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Guo, L. PIGV Gene. Encyclopedia. Available online: (accessed on 15 April 2024).
Guo L. PIGV Gene. Encyclopedia. Available at: Accessed April 15, 2024.
Guo, Lily. "PIGV Gene" Encyclopedia, (accessed April 15, 2024).
Guo, L. (2020, December 25). PIGV Gene. In Encyclopedia.
Guo, Lily. "PIGV Gene." Encyclopedia. Web. 25 December, 2020.

phosphatidylinositol glycan anchor biosynthesis class V



The PIGV gene provides instructions for making an enzyme called GPI mannosyltransferase 2. This enzyme takes part in a series of steps that produce a molecule called a glycosylphosphosphatidylinositol (GPI) anchor. Specifically, GPI mannosyltransferase 2 adds the second of three molecules of a complex sugar called mannose to the GPI anchor. This step takes place in the endoplasmic reticulum, which is a structure involved in protein processing and transport within cells. The complete GPI anchor attaches (binds) to various proteins in the endoplasmic reticulum. After the anchor and protein are bound, the anchor attaches itself to the outer surface of the cell membrane, ensuring that the protein will be available when it is needed.

2. Health Conditions Related to Genetic Changes

2.1. Mabry syndrome

At least 14 mutations in the PIGV gene have been found to cause Mabry syndrome, a condition characterized by intellectual disability, distinctive facial features, increased levels of an enzyme called alkaline phosphatase in the blood (hyperphosphatasia), and other signs and symptoms. These mutations change single protein building blocks (amino acids) in the GPI mannosyltransferase 2 enzyme. The altered protein is less able to add mannose to the forming GPI anchor. The incomplete GPI anchor cannot attach to proteins; without the anchor, the proteins cannot bind to the cell membrane and are released from the cell.

An enzyme called alkaline phosphatase is normally attached to a GPI anchor. However, when the anchor is impaired, alkaline phosphatase cannot be anchored to the cell membrane. Instead, alkaline phosphatase is released from the cell. This abnormal release of alkaline phosphatase is responsible for the hyperphosphatasia in Mabry syndrome. It is unclear how PIGV gene mutations lead to the other features of Mabry syndrome, but these signs and symptoms are likely due to a lack of proper GPI anchoring of proteins to cell membranes.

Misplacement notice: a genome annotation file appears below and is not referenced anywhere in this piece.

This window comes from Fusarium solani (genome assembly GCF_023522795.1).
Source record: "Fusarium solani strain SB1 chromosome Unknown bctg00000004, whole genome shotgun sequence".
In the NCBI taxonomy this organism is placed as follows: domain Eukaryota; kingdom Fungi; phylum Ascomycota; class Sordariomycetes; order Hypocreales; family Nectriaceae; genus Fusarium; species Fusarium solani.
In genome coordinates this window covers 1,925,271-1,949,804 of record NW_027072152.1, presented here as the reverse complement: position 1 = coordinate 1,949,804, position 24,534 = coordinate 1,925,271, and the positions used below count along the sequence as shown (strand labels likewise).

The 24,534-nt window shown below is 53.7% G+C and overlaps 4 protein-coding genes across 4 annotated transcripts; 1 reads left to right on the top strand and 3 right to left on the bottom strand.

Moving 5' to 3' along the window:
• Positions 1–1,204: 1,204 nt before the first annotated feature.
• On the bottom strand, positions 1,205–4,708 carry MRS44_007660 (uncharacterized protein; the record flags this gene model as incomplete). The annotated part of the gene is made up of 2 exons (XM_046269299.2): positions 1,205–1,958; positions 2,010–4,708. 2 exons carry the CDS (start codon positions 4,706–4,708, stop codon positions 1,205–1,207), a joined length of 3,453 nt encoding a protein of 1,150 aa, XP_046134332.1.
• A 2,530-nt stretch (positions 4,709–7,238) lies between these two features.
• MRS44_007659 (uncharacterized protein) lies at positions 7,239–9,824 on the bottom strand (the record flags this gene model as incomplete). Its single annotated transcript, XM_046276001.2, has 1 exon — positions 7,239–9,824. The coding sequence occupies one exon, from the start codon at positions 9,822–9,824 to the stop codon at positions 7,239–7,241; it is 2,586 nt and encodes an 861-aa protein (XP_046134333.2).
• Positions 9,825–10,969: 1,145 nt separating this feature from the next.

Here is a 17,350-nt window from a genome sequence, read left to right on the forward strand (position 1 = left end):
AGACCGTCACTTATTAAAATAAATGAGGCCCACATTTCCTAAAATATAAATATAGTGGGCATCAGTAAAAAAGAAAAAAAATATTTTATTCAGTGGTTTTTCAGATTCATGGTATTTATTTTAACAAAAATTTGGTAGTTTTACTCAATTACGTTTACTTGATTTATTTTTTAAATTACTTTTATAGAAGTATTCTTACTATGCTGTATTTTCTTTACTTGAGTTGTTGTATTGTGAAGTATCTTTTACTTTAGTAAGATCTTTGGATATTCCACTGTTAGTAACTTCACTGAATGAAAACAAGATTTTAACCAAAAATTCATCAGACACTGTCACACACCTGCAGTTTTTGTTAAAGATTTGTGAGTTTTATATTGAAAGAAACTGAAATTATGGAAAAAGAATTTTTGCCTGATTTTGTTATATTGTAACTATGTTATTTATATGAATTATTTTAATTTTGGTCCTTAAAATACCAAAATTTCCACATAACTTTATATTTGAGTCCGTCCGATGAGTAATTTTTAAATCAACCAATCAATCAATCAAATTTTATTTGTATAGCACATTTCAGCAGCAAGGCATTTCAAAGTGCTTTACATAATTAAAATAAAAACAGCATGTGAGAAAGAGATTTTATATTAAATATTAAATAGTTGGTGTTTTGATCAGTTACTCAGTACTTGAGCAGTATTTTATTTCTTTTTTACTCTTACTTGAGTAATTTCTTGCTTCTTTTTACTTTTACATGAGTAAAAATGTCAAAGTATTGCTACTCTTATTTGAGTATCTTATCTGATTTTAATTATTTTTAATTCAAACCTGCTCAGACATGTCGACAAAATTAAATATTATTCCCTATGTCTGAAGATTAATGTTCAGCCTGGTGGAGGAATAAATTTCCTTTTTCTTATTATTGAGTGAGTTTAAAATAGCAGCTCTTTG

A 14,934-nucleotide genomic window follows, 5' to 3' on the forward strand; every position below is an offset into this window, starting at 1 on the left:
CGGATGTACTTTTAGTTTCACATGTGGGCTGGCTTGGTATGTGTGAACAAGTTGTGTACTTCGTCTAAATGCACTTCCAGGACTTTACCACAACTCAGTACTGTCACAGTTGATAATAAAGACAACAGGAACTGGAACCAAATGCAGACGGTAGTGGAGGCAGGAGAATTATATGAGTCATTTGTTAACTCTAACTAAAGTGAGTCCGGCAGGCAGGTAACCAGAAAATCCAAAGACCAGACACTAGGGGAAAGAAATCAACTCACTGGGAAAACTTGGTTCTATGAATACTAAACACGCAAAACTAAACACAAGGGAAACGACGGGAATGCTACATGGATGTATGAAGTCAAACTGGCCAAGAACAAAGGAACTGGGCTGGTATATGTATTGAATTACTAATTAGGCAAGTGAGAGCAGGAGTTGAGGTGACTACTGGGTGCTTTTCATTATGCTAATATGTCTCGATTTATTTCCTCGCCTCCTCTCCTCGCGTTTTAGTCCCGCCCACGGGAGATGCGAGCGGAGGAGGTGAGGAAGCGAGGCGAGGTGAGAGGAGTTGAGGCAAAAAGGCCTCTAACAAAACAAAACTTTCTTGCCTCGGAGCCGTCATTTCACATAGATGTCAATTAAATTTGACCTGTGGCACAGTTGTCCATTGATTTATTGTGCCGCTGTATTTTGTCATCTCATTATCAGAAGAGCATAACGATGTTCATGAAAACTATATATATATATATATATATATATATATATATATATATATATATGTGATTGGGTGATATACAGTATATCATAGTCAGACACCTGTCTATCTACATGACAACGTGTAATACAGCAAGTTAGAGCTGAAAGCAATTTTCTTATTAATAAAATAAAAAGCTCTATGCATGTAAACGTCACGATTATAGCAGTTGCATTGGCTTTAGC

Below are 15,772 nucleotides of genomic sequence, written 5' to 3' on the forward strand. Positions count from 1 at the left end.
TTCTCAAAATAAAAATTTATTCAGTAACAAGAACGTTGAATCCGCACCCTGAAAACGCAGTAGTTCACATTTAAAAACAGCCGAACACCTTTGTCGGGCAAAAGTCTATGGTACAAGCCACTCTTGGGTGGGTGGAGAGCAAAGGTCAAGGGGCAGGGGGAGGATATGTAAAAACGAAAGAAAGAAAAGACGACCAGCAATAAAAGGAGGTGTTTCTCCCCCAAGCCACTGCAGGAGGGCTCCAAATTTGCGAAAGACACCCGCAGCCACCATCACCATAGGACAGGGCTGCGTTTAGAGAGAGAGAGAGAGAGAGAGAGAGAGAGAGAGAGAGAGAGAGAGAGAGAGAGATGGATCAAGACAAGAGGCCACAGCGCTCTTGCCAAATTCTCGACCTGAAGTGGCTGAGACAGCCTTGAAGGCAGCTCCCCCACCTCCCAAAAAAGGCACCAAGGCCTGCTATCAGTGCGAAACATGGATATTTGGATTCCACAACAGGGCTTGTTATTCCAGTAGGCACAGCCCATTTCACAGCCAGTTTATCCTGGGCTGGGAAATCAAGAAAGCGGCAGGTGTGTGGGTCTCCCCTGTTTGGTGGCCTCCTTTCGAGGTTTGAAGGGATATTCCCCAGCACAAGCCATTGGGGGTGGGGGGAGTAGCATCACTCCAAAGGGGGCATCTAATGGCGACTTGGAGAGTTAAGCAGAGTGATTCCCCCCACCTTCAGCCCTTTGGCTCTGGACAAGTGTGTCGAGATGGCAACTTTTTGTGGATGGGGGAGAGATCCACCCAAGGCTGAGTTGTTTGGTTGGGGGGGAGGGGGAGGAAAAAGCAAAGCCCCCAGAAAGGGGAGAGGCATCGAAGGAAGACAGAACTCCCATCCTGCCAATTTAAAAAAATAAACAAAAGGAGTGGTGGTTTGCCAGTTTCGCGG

3. Other Names for This Gene

  • dol-P-Man dependent GPI mannosyltransferase
  • FLJ20477
  • GPI mannosyltransferase 2
  • GPI mannosyltransferase II
  • HPMRS1
  • phosphatidylinositol glycan anchor biosynthesis, class V
  • PIG-V


  1. Horn D, Krawitz P, Mannhardt A, Korenke GC, Meinecke P.Hyperphosphatasia-mental retardation syndrome due to PIGV mutations: expandedclinical spectrum. Am J Med Genet A. 2011 Aug;155A(8):1917-22. doi:10.1002/ajmg.a.34102.
  2. Krawitz PM, Schweiger MR, Rödelsperger C, Marcelis C, Kölsch U, Meisel C,Stephani F, Kinoshita T, Murakami Y, Bauer S, Isau M, Fischer A, Dahl A, KerickM, Hecht J, Köhler S, Jäger M, Grünhagen J, de Condor BJ, Doelken S, Brunner HG, Meinecke P, Passarge E, Thompson MD, Cole DE, Horn D, Roscioli T, Mundlos S,Robinson PN. Identity-by-descent filtering of exome sequence data identifies PIGVmutations in hyperphosphatasia mental retardation syndrome. Nat Genet. 2010Oct;42(10):827-9. doi: 10.1038/ng.653.
  3. Murakami Y, Kanzawa N, Saito K, Krawitz PM, Mundlos S, Robinson PN,Karadimitris A, Maeda Y, Kinoshita T. Mechanism for release of alkalinephosphatase caused by glycosylphosphatidylinositol deficiency in patients withhyperphosphatasia mental retardation syndrome. J Biol Chem. 2012 Feb24;287(9):6318-25. doi: 10.1074/jbc.M111.331090.
  4. Thompson MD, Roscioli T, Marcelis C, Nezarati MM, Stolte-Dijkstra I, SharomFJ, Lu P, Phillips JA, Sweeney E, Robinson PN, Krawitz P, Yntema HG, Andrade DM, Brunner HG, Cole DE. Phenotypic variability in hyperphosphatasia with seizuresand neurologic deficit (Mabry syndrome). Am J Med Genet A. 2012Mar;158A(3):553-8. doi: 10.1002/ajmg.a.35202.
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Update Date: 25 Dec 2020